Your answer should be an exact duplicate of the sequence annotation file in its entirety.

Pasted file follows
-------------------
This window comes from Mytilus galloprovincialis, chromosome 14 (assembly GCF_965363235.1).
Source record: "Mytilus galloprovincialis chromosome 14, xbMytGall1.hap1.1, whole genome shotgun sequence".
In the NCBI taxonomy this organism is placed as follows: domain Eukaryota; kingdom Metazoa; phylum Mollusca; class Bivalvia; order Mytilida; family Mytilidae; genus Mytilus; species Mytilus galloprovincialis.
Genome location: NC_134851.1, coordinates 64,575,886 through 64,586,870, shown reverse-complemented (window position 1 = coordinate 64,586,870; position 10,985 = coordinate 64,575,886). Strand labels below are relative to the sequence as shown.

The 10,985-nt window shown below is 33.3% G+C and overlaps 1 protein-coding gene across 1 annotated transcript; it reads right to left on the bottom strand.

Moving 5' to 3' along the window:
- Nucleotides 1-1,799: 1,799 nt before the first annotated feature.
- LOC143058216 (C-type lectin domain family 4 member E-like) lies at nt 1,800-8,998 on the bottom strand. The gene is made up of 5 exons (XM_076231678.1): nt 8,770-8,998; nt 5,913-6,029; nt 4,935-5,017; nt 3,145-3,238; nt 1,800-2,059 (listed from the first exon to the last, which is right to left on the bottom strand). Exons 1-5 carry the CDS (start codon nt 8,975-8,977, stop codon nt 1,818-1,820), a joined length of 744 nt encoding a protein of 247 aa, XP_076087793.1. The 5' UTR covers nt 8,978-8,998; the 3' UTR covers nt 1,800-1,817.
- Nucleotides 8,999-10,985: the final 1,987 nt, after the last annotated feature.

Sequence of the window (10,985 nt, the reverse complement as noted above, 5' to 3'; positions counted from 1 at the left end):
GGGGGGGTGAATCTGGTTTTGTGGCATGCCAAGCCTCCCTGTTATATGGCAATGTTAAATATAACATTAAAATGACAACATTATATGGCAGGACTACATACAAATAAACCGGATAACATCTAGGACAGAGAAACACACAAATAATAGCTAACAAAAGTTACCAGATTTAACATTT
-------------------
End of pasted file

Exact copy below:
This window comes from Mytilus galloprovincialis, chromosome 14 (assembly GCF_965363235.1).
Source record: "Mytilus galloprovincialis chromosome 14, xbMytGall1.hap1.1, whole genome shotgun sequence".
In the NCBI taxonomy this organism is placed as follows: domain Eukaryota; kingdom Metazoa; phylum Mollusca; class Bivalvia; order Mytilida; family Mytilidae; genus Mytilus; species Mytilus galloprovincialis.
Genome location: NC_134851.1, coordinates 64,575,886 through 64,586,870, shown reverse-complemented (window position 1 = coordinate 64,586,870; position 10,985 = coordinate 64,575,886). Strand labels below are relative to the sequence as shown.

The 10,985-nt window shown below is 33.3% G+C and overlaps 1 protein-coding gene across 1 annotated transcript; it reads right to left on the bottom strand.

Moving 5' to 3' along the window:
- Nucleotides 1-1,799: 1,799 nt before the first annotated feature.
- LOC143058216 (C-type lectin domain family 4 member E-like) lies at nt 1,800-8,998 on the bottom strand. The gene is made up of 5 exons (XM_076231678.1): nt 8,770-8,998; nt 5,913-6,029; nt 4,935-5,017; nt 3,145-3,238; nt 1,800-2,059 (listed from the first exon to the last, which is right to left on the bottom strand). Exons 1-5 carry the CDS (start codon nt 8,975-8,977, stop codon nt 1,818-1,820), a joined length of 744 nt encoding a protein of 247 aa, XP_076087793.1. The 5' UTR covers nt 8,978-8,998; the 3' UTR covers nt 1,800-1,817.
- Nucleotides 8,999-10,985: the final 1,987 nt, after the last annotated feature.

Sequence of the window (10,985 nt, the reverse complement as noted above, 5' to 3'; positions counted from 1 at the left end):
GGGGGGGTGAATCTGGTTTTGTGGCATGCCAAGCCTCCCTGTTATATGGCAATGTTAAATATAACATTAAAATGACAACATTATATGGCAGGACTACATACAAATAAACCGGATAACATCTAGGACAGAGAAACACACAAATAATAGCTAACAAAAGTTACCAGATTTAACATTT